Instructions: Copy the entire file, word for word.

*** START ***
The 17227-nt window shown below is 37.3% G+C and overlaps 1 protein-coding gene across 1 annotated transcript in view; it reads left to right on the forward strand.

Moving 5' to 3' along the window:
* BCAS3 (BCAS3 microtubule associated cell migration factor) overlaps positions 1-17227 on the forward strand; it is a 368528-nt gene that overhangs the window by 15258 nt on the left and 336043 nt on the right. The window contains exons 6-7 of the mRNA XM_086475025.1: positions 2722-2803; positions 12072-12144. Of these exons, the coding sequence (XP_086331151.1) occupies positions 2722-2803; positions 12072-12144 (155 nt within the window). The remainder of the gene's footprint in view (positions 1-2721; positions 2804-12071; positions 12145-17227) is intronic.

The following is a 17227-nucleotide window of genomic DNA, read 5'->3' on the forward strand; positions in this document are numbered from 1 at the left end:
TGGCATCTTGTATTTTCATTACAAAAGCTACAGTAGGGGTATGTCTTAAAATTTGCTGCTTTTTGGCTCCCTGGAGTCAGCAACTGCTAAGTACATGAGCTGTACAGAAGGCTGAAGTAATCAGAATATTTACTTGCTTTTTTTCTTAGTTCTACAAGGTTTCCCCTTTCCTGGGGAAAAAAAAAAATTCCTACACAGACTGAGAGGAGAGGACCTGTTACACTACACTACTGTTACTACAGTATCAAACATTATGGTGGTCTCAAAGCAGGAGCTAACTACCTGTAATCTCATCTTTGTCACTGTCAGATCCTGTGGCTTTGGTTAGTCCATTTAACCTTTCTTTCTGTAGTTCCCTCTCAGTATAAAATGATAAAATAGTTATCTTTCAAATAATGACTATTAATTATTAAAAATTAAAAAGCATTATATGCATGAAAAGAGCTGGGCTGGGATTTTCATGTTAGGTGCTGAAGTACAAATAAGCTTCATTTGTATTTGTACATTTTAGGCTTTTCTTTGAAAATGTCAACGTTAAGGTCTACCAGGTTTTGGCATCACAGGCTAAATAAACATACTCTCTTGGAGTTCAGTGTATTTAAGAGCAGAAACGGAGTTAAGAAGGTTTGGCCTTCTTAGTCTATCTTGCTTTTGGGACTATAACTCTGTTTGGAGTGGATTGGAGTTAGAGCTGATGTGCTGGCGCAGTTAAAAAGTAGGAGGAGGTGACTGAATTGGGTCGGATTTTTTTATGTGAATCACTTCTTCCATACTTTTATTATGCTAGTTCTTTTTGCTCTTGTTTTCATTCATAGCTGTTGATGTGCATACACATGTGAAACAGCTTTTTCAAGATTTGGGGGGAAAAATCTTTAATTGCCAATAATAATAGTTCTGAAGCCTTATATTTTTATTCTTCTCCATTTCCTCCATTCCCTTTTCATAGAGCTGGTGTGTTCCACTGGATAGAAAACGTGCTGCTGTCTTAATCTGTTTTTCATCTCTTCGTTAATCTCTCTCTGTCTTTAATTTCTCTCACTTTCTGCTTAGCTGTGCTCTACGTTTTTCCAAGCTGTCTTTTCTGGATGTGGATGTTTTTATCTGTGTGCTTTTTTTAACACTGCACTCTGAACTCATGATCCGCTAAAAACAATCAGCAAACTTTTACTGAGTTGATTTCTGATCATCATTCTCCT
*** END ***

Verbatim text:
The 17227-nt window shown below is 37.3% G+C and overlaps 1 protein-coding gene across 1 annotated transcript in view; it reads left to right on the forward strand.

Moving 5' to 3' along the window:
* BCAS3 (BCAS3 microtubule associated cell migration factor) overlaps positions 1-17227 on the forward strand; it is a 368528-nt gene that overhangs the window by 15258 nt on the left and 336043 nt on the right. The window contains exons 6-7 of the mRNA XM_086475025.1: positions 2722-2803; positions 12072-12144. Of these exons, the coding sequence (XP_086331151.1) occupies positions 2722-2803; positions 12072-12144 (155 nt within the window). The remainder of the gene's footprint in view (positions 1-2721; positions 2804-12071; positions 12145-17227) is intronic.

The following is a 17227-nucleotide window of genomic DNA, read 5'->3' on the forward strand; positions in this document are numbered from 1 at the left end:
TGGCATCTTGTATTTTCATTACAAAAGCTACAGTAGGGGTATGTCTTAAAATTTGCTGCTTTTTGGCTCCCTGGAGTCAGCAACTGCTAAGTACATGAGCTGTACAGAAGGCTGAAGTAATCAGAATATTTACTTGCTTTTTTTCTTAGTTCTACAAGGTTTCCCCTTTCCTGGGGAAAAAAAAAAATTCCTACACAGACTGAGAGGAGAGGACCTGTTACACTACACTACTGTTACTACAGTATCAAACATTATGGTGGTCTCAAAGCAGGAGCTAACTACCTGTAATCTCATCTTTGTCACTGTCAGATCCTGTGGCTTTGGTTAGTCCATTTAACCTTTCTTTCTGTAGTTCCCTCTCAGTATAAAATGATAAAATAGTTATCTTTCAAATAATGACTATTAATTATTAAAAATTAAAAAGCATTATATGCATGAAAAGAGCTGGGCTGGGATTTTCATGTTAGGTGCTGAAGTACAAATAAGCTTCATTTGTATTTGTACATTTTAGGCTTTTCTTTGAAAATGTCAACGTTAAGGTCTACCAGGTTTTGGCATCACAGGCTAAATAAACATACTCTCTTGGAGTTCAGTGTATTTAAGAGCAGAAACGGAGTTAAGAAGGTTTGGCCTTCTTAGTCTATCTTGCTTTTGGGACTATAACTCTGTTTGGAGTGGATTGGAGTTAGAGCTGATGTGCTGGCGCAGTTAAAAAGTAGGAGGAGGTGACTGAATTGGGTCGGATTTTTTTATGTGAATCACTTCTTCCATACTTTTATTATGCTAGTTCTTTTTGCTCTTGTTTTCATTCATAGCTGTTGATGTGCATACACATGTGAAACAGCTTTTTCAAGATTTGGGGGGAAAAATCTTTAATTGCCAATAATAATAGTTCTGAAGCCTTATATTTTTATTCTTCTCCATTTCCTCCATTCCCTTTTCATAGAGCTGGTGTGTTCCACTGGATAGAAAACGTGCTGCTGTCTTAATCTGTTTTTCATCTCTTCGTTAATCTCTCTCTGTCTTTAATTTCTCTCACTTTCTGCTTAGCTGTGCTCTACGTTTTTCCAAGCTGTCTTTTCTGGATGTGGATGTTTTTATCTGTGTGCTTTTTTTAACACTGCACTCTGAACTCATGATCCGCTAAAAACAATCAGCAAACTTTTACTGAGTTGATTTCTGATCATCATTCTCCT